What is a normal temperature for an adult?

Updated March 23, 2017

Taking the body temperature of an adult is one of the most basic ways of determining her general health. As one of the primary vital signs, body temperature is a standard gauge used in medicine. Knowing normal and abnormal body temperatures is important in properly reading and interpreting the results when using a thermometer.

Normal temperature

In grown adults, a normal temperature can range from 36.5 to 37.2 degrees Celsius, or between 97.8 and 99 Fahrenheit. As long as the results of a thermometer fall within this range, it can be determined that a person's body temperature is normal.


When an adult's body temperature is above the normal range, he or she is considered to have a fever. Medically speaking, a fever is present with temperatures above 37 degrees Celsius (98.6 Fahrenheit) with an oral thermometer or above 38.7 degrees Celsius (99.8 Fahrenheit) with a rectal thermometer.

Types of fevers

When a person has a fever, it is usually due to an abnormal process that is occurring within the body. Often it is caused by the body's natural defence mechanisms as it attempts to fight off disease. A very high fever, however, does not necessarily indicate a serious condition. The common flu can generate fevers as high as 40 degrees Celsius (104 Fahrenheit).


Hypothermia is a much rarer occurrence. Temperatures below 35 degrees Celsius (95 Fahrenheit) are considered to be in the range of hypothermia. This condition does not occur on its own, but usually when a person is subjected to extreme cold for a prolonged period of time.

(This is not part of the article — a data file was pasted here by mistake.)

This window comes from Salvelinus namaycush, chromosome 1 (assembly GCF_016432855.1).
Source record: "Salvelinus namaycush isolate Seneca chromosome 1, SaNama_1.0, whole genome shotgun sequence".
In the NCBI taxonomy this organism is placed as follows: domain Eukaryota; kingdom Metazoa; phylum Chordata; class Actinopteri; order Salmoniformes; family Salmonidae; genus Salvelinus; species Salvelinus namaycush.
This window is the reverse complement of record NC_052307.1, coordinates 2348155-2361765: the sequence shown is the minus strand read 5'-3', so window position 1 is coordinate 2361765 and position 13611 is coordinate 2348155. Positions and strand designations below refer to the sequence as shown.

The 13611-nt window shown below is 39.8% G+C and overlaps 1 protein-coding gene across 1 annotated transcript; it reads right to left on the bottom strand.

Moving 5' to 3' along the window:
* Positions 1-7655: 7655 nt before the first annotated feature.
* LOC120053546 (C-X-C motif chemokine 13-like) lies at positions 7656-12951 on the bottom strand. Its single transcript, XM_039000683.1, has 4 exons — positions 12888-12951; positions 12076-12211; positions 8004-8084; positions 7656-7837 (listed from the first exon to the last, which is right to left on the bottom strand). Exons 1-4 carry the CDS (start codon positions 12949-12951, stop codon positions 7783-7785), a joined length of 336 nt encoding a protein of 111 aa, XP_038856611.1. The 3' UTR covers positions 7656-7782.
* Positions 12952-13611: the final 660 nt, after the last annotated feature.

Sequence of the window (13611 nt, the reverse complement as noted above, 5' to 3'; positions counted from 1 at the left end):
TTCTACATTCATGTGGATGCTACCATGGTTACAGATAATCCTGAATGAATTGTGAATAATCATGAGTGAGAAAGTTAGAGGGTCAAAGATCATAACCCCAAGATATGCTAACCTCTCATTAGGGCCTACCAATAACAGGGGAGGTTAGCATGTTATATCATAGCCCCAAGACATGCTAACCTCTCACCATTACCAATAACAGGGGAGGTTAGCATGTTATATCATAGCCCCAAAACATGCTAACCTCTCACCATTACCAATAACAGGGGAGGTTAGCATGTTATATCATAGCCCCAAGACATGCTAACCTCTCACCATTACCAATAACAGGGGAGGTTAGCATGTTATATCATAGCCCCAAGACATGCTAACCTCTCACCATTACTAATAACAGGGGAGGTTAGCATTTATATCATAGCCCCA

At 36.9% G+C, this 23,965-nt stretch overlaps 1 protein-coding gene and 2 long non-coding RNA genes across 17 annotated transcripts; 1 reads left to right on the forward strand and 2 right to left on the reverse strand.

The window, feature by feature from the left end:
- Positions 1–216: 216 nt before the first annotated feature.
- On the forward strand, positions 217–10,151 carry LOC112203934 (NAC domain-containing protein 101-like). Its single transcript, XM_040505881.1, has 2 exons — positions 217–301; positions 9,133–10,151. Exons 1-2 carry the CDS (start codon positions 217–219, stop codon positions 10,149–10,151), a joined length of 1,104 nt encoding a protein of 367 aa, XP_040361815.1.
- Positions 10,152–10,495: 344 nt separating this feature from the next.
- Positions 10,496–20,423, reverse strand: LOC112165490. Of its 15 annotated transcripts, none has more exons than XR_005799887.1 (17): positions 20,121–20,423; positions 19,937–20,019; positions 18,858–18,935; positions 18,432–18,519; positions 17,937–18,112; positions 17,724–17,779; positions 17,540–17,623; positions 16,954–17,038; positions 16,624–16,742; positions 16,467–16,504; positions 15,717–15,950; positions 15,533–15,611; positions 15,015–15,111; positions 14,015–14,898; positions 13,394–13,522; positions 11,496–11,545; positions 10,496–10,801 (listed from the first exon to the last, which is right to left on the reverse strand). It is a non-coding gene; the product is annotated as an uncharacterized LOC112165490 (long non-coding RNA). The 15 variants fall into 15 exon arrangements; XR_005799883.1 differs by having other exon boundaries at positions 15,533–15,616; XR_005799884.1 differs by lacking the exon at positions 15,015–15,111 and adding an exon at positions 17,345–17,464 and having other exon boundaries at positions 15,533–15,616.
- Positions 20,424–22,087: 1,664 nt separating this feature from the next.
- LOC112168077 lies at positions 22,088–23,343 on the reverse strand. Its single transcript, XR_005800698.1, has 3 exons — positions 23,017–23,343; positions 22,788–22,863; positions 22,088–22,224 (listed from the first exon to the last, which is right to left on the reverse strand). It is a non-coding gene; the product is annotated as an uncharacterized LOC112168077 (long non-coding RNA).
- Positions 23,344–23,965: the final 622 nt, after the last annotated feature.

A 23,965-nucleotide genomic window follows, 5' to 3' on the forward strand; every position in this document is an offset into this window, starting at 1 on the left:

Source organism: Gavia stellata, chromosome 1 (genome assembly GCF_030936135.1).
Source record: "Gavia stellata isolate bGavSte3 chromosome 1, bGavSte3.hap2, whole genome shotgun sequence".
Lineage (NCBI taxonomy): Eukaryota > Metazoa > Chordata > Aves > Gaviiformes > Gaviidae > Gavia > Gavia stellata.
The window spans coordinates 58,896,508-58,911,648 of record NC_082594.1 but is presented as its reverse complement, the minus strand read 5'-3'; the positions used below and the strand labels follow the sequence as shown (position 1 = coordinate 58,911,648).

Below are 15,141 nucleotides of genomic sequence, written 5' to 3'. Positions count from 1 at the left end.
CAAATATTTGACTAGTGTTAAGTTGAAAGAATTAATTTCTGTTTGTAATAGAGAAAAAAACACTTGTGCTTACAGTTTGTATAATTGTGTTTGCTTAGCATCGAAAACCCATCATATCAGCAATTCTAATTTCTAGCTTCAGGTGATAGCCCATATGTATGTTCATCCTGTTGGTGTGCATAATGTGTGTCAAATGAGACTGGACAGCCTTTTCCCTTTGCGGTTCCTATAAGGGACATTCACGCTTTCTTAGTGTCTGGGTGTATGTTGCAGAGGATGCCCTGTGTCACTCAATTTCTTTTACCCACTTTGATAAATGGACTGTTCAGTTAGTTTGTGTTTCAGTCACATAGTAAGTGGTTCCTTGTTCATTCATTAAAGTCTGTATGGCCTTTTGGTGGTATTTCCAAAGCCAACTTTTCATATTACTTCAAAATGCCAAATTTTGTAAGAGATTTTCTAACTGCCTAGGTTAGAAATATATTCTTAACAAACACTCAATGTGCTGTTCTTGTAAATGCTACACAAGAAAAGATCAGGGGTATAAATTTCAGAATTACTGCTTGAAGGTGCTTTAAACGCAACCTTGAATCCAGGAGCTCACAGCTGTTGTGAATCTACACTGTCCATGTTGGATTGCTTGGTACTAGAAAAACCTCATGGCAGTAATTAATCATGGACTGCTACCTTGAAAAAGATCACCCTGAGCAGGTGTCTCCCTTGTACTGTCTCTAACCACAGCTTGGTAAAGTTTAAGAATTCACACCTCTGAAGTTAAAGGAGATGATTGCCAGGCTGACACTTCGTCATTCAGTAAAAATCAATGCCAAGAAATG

When taking body temperature, it is important to bear in mind that different methods yield different results. The normal range discussed above refers to temperatures taken with oral thermometers. If a temperature is taken rectally, the results will be about 0.3 to 0.4 degrees Celsius (0.5 to 0.7 Fahrenheit) higher. Temperatures taken under the arm usually generate results that are 0.17 to 0.22 degrees Celsius (0.3 to 0.4 Fahrenheit) lower. These subtleties must be kept in mind when interpreting the results of a thermometer reading.

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About the Author

Meaghan Ringwelski is a professional freelance writer. She's been writing for more than five years and has contributed to many websites. Currently, Meaghan is a contributing editor for Dimensions Weekly and also ghost writes blogs for many regular clients.